A few weeks ago, the worlds of luxury fashion and art collided with a buzz of excitement we haven’t seen much lately, when American ‘royal’ musical couple Beyoncé and Jay-Z made the front page of an advertising campaign for American jeweler Tiffany & Co..
The “About Love” campaign triggered a myriad of mixed feelings and reactions. The internet accelerated, especially as the campaign marked the first time that the iconic 128.54-carat Tiffany diamond had been worn by a black woman.
But before that, there was another reason for the attention. In a show-stealing move, the campaign features a very rare Basquiat painting with a distinctive Robin’s-egg blue background, which incidentally is very similar to Tiffany’s signature tone.
Featured just behind a tuxedoed Jay Z and a regal-looking Beyoncé – both dressed in black – in several visual iterations, the painting is meant to grab attention as the only aspect hinting at the brand’s color.
There have been many marriages between high art and fashion, but the rarity of this 1982 painting, Equal to Pi, and the intrigue of its unusual color gives an added thrill as it is a work of Jean-Michel Basquiat, a name that has aroused lasting veneration in the art world and beyond.
Equal to Pi was created in what many consider the most coveted year of Basquiat’s prolific ten-year career. First appeared in a 1983 issue of GQ magazine, the somewhat obscure piece had been auctioned several times before the Milan-based family of jewelers Sabbadini bought it in 1996. It likely remained in their private living room until last month, when LVMH’s bought for $ 15 million. and $ 20 million, according to the art market website Artnet.
Soon, after shopping around for digital billboards in Times Square, New York, the artwork will find its new home in Tiffany & Co’s Fifth Avenue store, which is currently undergoing renovations.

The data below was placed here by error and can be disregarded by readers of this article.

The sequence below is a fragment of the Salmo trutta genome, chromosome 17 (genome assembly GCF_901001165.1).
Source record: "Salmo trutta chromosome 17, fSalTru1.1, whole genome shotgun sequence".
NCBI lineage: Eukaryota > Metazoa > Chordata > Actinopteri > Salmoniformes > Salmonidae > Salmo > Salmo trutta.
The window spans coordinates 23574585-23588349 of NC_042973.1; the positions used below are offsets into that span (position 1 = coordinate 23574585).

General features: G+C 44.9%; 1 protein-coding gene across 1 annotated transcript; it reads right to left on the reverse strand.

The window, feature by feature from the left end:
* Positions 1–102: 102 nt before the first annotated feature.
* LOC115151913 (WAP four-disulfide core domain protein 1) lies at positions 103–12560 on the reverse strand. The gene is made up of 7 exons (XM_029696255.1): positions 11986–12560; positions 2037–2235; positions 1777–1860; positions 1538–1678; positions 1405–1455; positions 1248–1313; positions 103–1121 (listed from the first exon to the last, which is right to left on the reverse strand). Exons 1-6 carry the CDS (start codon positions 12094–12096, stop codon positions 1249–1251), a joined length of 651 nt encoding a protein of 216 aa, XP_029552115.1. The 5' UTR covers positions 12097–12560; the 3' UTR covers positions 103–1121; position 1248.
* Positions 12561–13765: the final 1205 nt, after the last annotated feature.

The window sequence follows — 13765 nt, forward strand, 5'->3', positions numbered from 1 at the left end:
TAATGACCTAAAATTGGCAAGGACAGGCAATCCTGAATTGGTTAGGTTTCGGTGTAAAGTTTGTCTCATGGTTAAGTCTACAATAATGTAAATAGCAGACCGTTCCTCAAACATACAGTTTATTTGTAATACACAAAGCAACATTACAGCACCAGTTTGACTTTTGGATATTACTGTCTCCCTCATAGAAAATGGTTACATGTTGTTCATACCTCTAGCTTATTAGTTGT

But what would Basquiat think of all this if he was alive today and continued to make art? Tiffany’s vice president of product and communications, Alexandre Arnault, seems to think he can approve.
“We know he loved New York, loved luxury, and loved jewelry. My guess is [blue painting] is not by chance. The color is so specific that it has to be kind of a tribute, ”he told a fashion publication. Daily women’s clothing.
Well, that wouldn’t be Basquiat’s first foray into fashion, but not so much in his art as in personal interest. Stylish, albeit nonchalant in style, he had a taste for European suits, but he was said to treat those of Armani, Versace and Gucci like overalls, having no qualms about spraying paint on them while he ‘it was working if it happened. wear one. He was also interested in Japanese designers, notably Comme des Garçons by Rei Kawakubo, for whom he paraded for his spring / summer 1987 collection in Paris.
Again, who knows how Basquiat would react, considered an enigma. Even today, decades after his death from a heroin overdose in 1988 at the age of 27, people still read his legacy their own way.
Most would describe him as a young prodigy who went his own way, although the puzzles in the pieces that make up Basquiat – just like his art – can be polarizing and contradictory.
Revered as a genius by some and criticized by others for his “grotesque and childish” art, he was a graffiti artist turned professional painter who favored poetry and jazz as much as hip hop; a very critical rebel of the art market, yet describes his fear of being a “gallery mascot” at one point for his prodigious output and commercial success.